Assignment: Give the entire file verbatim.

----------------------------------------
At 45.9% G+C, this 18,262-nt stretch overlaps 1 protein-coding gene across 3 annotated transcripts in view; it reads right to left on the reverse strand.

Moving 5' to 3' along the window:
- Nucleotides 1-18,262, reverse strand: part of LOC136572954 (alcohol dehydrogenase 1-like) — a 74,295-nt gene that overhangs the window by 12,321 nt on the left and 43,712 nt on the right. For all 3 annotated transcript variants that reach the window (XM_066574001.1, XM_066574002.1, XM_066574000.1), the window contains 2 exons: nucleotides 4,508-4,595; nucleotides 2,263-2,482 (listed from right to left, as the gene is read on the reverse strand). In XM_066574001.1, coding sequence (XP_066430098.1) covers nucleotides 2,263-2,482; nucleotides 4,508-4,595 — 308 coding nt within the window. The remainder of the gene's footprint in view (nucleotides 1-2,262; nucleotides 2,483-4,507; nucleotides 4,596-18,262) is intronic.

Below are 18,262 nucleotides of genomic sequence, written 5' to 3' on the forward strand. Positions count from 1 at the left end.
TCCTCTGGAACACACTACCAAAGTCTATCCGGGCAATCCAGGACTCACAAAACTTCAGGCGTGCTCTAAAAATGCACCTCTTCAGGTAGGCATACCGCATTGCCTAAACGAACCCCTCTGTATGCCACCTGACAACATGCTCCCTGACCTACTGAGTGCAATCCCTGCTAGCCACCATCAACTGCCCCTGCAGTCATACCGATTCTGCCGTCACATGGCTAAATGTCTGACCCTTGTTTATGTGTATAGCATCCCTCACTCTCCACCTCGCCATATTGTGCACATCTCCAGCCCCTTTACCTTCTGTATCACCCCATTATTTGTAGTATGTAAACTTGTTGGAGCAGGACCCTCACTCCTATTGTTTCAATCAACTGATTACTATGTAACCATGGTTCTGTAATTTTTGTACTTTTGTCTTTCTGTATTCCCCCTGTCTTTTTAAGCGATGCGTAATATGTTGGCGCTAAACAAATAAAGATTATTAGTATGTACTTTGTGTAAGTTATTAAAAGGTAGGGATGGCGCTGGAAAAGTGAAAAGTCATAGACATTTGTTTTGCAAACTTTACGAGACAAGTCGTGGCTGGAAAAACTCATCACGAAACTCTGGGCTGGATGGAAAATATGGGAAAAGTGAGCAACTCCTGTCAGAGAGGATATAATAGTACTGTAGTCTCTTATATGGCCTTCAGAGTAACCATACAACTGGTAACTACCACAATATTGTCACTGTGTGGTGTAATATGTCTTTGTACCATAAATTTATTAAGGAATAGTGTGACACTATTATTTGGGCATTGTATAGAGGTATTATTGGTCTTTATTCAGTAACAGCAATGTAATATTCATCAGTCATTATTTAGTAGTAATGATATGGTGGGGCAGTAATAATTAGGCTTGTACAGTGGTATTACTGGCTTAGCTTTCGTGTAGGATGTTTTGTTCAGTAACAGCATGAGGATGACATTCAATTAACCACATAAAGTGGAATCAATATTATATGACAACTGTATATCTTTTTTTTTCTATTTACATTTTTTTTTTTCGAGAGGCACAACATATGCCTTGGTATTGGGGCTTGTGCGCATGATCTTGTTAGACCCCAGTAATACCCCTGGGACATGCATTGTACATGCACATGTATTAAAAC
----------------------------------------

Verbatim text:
At 45.9% G+C, this 18,262-nt stretch overlaps 1 protein-coding gene across 3 annotated transcripts in view; it reads right to left on the reverse strand.

Moving 5' to 3' along the window:
- Nucleotides 1-18,262, reverse strand: part of LOC136572954 (alcohol dehydrogenase 1-like) — a 74,295-nt gene that overhangs the window by 12,321 nt on the left and 43,712 nt on the right. For all 3 annotated transcript variants that reach the window (XM_066574001.1, XM_066574002.1, XM_066574000.1), the window contains 2 exons: nucleotides 4,508-4,595; nucleotides 2,263-2,482 (listed from right to left, as the gene is read on the reverse strand). In XM_066574001.1, coding sequence (XP_066430098.1) covers nucleotides 2,263-2,482; nucleotides 4,508-4,595 — 308 coding nt within the window. The remainder of the gene's footprint in view (nucleotides 1-2,262; nucleotides 2,483-4,507; nucleotides 4,596-18,262) is intronic.

Below are 18,262 nucleotides of genomic sequence, written 5' to 3' on the forward strand. Positions count from 1 at the left end.
TCCTCTGGAACACACTACCAAAGTCTATCCGGGCAATCCAGGACTCACAAAACTTCAGGCGTGCTCTAAAAATGCACCTCTTCAGGTAGGCATACCGCATTGCCTAAACGAACCCCTCTGTATGCCACCTGACAACATGCTCCCTGACCTACTGAGTGCAATCCCTGCTAGCCACCATCAACTGCCCCTGCAGTCATACCGATTCTGCCGTCACATGGCTAAATGTCTGACCCTTGTTTATGTGTATAGCATCCCTCACTCTCCACCTCGCCATATTGTGCACATCTCCAGCCCCTTTACCTTCTGTATCACCCCATTATTTGTAGTATGTAAACTTGTTGGAGCAGGACCCTCACTCCTATTGTTTCAATCAACTGATTACTATGTAACCATGGTTCTGTAATTTTTGTACTTTTGTCTTTCTGTATTCCCCCTGTCTTTTTAAGCGATGCGTAATATGTTGGCGCTAAACAAATAAAGATTATTAGTATGTACTTTGTGTAAGTTATTAAAAGGTAGGGATGGCGCTGGAAAAGTGAAAAGTCATAGACATTTGTTTTGCAAACTTTACGAGACAAGTCGTGGCTGGAAAAACTCATCACGAAACTCTGGGCTGGATGGAAAATATGGGAAAAGTGAGCAACTCCTGTCAGAGAGGATATAATAGTACTGTAGTCTCTTATATGGCCTTCAGAGTAACCATACAACTGGTAACTACCACAATATTGTCACTGTGTGGTGTAATATGTCTTTGTACCATAAATTTATTAAGGAATAGTGTGACACTATTATTTGGGCATTGTATAGAGGTATTATTGGTCTTTATTCAGTAACAGCAATGTAATATTCATCAGTCATTATTTAGTAGTAATGATATGGTGGGGCAGTAATAATTAGGCTTGTACAGTGGTATTACTGGCTTAGCTTTCGTGTAGGATGTTTTGTTCAGTAACAGCATGAGGATGACATTCAATTAACCACATAAAGTGGAATCAATATTATATGACAACTGTATATCTTTTTTTTTCTATTTACATTTTTTTTTTTCGAGAGGCACAACATATGCCTTGGTATTGGGGCTTGTGCGCATGATCTTGTTAGACCCCAGTAATACCCCTGGGACATGCATTGTACATGCACATGTATTAAAAC